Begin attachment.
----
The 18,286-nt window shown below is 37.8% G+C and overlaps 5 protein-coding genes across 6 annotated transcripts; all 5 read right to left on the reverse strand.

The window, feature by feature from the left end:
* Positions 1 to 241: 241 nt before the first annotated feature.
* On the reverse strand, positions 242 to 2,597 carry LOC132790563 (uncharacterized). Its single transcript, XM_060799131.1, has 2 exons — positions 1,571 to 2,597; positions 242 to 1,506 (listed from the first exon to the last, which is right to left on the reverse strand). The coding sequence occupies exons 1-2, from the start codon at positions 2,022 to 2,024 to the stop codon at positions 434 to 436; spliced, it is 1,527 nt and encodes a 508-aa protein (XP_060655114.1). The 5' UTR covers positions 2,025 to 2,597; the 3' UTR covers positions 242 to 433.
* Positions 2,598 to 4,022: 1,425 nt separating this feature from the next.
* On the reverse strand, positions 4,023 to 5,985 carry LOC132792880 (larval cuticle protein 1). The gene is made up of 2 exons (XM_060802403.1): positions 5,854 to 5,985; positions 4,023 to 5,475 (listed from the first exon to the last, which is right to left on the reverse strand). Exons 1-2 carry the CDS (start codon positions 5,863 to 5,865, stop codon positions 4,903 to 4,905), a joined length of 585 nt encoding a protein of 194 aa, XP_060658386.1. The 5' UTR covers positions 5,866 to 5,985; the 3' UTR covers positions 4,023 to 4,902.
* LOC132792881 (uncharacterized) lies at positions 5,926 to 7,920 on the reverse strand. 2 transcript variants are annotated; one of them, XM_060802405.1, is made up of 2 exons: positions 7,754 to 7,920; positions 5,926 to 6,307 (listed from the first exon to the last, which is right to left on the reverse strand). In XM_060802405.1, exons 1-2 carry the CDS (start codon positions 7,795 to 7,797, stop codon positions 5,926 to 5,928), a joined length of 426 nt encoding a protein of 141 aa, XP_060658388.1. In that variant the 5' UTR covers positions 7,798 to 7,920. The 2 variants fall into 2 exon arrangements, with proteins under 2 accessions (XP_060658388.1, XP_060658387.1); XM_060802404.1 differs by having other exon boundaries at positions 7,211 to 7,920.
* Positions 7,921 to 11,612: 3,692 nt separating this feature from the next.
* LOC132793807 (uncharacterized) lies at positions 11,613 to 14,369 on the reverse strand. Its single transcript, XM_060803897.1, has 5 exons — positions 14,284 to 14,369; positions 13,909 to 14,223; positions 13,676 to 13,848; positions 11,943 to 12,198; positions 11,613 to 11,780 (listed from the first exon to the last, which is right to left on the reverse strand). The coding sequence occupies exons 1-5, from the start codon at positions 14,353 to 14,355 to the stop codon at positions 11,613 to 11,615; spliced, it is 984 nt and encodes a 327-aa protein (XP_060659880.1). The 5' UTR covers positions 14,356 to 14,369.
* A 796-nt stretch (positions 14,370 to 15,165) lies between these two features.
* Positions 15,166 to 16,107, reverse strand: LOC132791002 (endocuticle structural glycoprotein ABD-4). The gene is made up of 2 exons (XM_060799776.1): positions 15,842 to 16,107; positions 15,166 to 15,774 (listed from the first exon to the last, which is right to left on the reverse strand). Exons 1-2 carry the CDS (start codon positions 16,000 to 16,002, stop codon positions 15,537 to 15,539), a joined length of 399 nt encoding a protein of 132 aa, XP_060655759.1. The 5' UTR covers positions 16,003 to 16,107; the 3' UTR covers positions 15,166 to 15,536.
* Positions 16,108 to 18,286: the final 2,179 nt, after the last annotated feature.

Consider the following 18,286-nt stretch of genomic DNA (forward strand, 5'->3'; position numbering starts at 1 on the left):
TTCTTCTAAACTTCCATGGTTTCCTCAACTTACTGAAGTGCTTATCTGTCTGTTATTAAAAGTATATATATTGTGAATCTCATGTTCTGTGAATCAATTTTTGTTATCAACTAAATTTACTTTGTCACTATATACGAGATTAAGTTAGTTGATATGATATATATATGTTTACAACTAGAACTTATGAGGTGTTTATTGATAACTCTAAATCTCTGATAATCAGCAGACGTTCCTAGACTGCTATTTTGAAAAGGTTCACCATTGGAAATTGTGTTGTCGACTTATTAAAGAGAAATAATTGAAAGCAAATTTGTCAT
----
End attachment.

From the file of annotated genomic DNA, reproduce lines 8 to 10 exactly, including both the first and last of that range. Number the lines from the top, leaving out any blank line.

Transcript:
* Positions 7,921 to 11,612: 3,692 nt separating this feature from the next.
* LOC132793807 (uncharacterized) lies at positions 11,613 to 14,369 on the reverse strand. Its single transcript, XM_060803897.1, has 5 exons — positions 14,284 to 14,369; positions 13,909 to 14,223; positions 13,676 to 13,848; positions 11,943 to 12,198; positions 11,613 to 11,780 (listed from the first exon to the last, which is right to left on the reverse strand). The coding sequence occupies exons 1-5, from the start codon at positions 14,353 to 14,355 to the stop codon at positions 11,613 to 11,615; spliced, it is 984 nt and encodes a 327-aa protein (XP_060659880.1). The 5' UTR covers positions 14,356 to 14,369.
* A 796-nt stretch (positions 14,370 to 15,165) lies between these two features.